FINANCIAL TIMES

London Mayor Sadiq Khan Says Trump’s U.K. Visit Should Be Canceled After Tweets
Trump has previously clashed with Khan, who is one of the West’s most prominent Muslim politicians. He challenged Khan to an intelligence test during the U.S election campaign, and in 2015 said certain areas of London were no-go zones. His latest comments caused widespread anger in Britain, where prominent figures and lawmakers from across the political spectrum rallied to Khan’s defense. PM May told reporters: “I think Sadiq Khan is doing a good job and it’s wrong to say anything else.”
NBC NEWS

Harvard bars students for posting ‘obscene memes’
“Obscene” memes posted on a private Facebook page have cost 10 students their place at Harvard. The obscene material was posted to a chat forum on Facebook that grew out of a messaging group set up by students due to start studying at Harvard this year. In a statement to the Crimson, a spokeswoman for Harvard said it did “not comment publicly on the admissions status of individual applicants”.
BBC NEWS

 
Global

TV in breakaway Ukraine has a distinct Soviet tint to it
By the 1980s, television had become a key component of Soviet mass-media culture, and today it remains the main news source for Russians and Ukrainians. Eastern Ukraine’s war-racked landscape of coal mines, factories and steel mills is a Soviet time warp in which communist nostalgia and heavy industry have a bearing on the identity of many. So news is staged to highlight the state’s wisdom and generosity — as it was under Soviet control.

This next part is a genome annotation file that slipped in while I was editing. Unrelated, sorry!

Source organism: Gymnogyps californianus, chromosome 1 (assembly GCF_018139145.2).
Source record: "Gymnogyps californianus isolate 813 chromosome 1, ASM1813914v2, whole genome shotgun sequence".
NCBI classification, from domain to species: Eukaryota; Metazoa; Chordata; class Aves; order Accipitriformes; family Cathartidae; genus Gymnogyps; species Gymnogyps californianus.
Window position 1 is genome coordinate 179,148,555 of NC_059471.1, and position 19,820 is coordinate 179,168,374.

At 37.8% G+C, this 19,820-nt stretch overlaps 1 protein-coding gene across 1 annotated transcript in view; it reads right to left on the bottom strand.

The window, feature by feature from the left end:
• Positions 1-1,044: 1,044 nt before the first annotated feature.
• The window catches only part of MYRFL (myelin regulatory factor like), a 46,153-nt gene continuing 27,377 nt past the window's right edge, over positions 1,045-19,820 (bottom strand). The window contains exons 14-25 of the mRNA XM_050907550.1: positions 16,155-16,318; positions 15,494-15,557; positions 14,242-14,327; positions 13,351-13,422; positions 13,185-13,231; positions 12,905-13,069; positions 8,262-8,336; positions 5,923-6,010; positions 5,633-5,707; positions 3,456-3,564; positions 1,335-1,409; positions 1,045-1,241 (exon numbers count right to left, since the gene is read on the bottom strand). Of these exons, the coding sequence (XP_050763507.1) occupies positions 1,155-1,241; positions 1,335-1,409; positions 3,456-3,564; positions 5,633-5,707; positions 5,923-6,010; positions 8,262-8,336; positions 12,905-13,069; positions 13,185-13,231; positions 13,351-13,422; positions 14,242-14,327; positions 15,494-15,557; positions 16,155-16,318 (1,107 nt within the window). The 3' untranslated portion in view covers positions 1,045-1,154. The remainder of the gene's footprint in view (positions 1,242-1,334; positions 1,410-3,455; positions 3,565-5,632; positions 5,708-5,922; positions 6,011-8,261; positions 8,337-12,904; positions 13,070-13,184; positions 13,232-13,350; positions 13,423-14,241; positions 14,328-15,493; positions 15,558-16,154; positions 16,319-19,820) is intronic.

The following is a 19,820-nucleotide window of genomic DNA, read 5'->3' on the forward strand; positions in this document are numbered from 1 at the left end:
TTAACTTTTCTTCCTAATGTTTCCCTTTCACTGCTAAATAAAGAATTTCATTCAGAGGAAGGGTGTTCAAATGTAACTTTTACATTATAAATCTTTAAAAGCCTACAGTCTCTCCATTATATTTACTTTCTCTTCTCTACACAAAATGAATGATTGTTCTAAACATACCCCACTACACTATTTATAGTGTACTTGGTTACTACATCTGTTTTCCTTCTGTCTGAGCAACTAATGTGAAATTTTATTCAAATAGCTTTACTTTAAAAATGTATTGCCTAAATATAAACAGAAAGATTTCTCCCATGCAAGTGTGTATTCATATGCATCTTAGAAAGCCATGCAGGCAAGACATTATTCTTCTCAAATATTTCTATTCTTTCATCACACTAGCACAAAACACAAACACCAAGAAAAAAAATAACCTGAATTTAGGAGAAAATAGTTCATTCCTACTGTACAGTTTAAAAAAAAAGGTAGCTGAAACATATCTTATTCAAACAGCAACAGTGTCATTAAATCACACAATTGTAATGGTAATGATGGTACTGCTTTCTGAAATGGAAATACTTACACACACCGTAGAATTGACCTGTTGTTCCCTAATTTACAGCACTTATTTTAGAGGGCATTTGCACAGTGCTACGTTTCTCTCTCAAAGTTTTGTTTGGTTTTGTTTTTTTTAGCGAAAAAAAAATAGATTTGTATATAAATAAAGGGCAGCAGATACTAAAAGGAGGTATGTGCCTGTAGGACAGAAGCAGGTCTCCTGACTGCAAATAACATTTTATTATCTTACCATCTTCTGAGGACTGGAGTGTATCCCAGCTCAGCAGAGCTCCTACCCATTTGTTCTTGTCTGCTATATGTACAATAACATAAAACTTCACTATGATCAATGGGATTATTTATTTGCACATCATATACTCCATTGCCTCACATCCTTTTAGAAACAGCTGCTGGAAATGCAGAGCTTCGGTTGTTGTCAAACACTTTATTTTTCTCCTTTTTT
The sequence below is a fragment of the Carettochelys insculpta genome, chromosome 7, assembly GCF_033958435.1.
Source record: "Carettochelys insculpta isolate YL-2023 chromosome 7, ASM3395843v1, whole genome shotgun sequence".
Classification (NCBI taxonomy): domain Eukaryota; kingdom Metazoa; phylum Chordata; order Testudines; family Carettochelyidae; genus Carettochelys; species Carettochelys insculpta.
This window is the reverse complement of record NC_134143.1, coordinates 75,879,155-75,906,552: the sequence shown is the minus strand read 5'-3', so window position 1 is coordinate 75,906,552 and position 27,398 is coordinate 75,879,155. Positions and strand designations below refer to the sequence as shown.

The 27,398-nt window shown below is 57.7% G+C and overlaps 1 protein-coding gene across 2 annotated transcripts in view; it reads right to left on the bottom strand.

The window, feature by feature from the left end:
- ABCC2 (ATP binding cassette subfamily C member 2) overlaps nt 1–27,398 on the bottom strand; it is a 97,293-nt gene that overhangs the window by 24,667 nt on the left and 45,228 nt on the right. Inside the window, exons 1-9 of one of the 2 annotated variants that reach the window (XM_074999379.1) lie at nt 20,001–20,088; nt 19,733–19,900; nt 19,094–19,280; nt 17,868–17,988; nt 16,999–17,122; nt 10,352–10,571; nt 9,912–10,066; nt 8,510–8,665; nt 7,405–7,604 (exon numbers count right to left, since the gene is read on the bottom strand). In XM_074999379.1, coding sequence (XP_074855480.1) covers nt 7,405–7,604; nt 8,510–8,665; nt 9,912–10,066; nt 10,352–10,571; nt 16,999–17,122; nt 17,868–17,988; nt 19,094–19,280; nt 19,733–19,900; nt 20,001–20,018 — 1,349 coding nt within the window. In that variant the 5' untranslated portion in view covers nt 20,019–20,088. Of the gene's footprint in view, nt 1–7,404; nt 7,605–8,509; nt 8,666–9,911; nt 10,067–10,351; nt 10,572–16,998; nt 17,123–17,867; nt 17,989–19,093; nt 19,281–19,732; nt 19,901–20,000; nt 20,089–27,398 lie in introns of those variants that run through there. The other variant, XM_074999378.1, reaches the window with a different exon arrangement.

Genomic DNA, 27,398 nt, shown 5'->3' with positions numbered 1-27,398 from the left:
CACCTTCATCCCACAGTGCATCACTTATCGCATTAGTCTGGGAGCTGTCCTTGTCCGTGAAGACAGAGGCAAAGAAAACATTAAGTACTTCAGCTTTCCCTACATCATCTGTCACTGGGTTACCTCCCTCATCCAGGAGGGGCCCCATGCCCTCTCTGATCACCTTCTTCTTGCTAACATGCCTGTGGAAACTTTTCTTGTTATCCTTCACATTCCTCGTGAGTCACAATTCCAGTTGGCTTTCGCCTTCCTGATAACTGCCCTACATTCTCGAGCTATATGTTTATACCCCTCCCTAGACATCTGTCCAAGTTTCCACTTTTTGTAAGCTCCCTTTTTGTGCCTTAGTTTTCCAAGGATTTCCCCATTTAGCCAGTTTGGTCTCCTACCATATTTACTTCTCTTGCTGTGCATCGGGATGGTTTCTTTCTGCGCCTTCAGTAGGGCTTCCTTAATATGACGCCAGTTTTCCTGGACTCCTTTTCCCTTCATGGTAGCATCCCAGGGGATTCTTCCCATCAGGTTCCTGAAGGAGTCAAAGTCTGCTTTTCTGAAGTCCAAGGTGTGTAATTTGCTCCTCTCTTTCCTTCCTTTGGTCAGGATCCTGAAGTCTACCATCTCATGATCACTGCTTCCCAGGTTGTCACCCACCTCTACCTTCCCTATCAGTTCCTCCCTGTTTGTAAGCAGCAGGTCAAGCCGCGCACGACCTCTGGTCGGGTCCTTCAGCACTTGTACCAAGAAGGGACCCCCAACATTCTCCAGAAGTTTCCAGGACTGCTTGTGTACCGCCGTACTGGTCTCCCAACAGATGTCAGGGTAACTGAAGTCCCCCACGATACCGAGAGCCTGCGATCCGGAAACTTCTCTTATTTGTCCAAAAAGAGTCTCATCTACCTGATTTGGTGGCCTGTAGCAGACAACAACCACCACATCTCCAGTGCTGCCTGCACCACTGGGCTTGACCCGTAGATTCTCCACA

THE WASHINGTON POST

Chinese Firms Help Government Monitor Citizens with Big Data
A Chinese city is using big data provided by a phone company to track the movement of its migrant worker population, expanding the many ways China is using big data to not just enhance performance but also track the daily lives of its citizens. The tracking of people posting critical comments in social media is already going on and social media data will also be fed into the system, which on economic and social behaviors with an intention to allocate rewards and punishments.
VOICE OF AMERICA

Myanmar police arrest journalists over satirical story
Police in Myanmar have arrested a newspaper’s chief editor and a columnist for allegedly defaming the military by publishing an article mocking its role in the country’s efforts to reach a peace agreement with fractious minority groups, one of their lawyers said Monday. Free speech advocates have criticized the law, and several journalists said they plan to wear armbands in protest of the arrests.”
ASSOCIATED PRESS

India editors criticise raid on NDTV channel
The Editors Guild has expressed concern over a federal investigative agency’s decision to raid the offices of a leading TV channel, and said it “condemns any attempt to muzzle the media”. The Central Bureau of Investigation (CBI) raided the offices of NDTV and the homes of its promoters on Monday in connection with an alleged case of financial misconduct. NDTV denied any wrongdoing and accused the government of “a witch hunt”.
BBC NEWS

DARE is a project of PEN America’s #LouderTogether campaign, bringing you a daily-curated roundup of the most important free expression-related news from the U.S. and abroad. Send your feedback and story suggestions to loudertogether@pen.org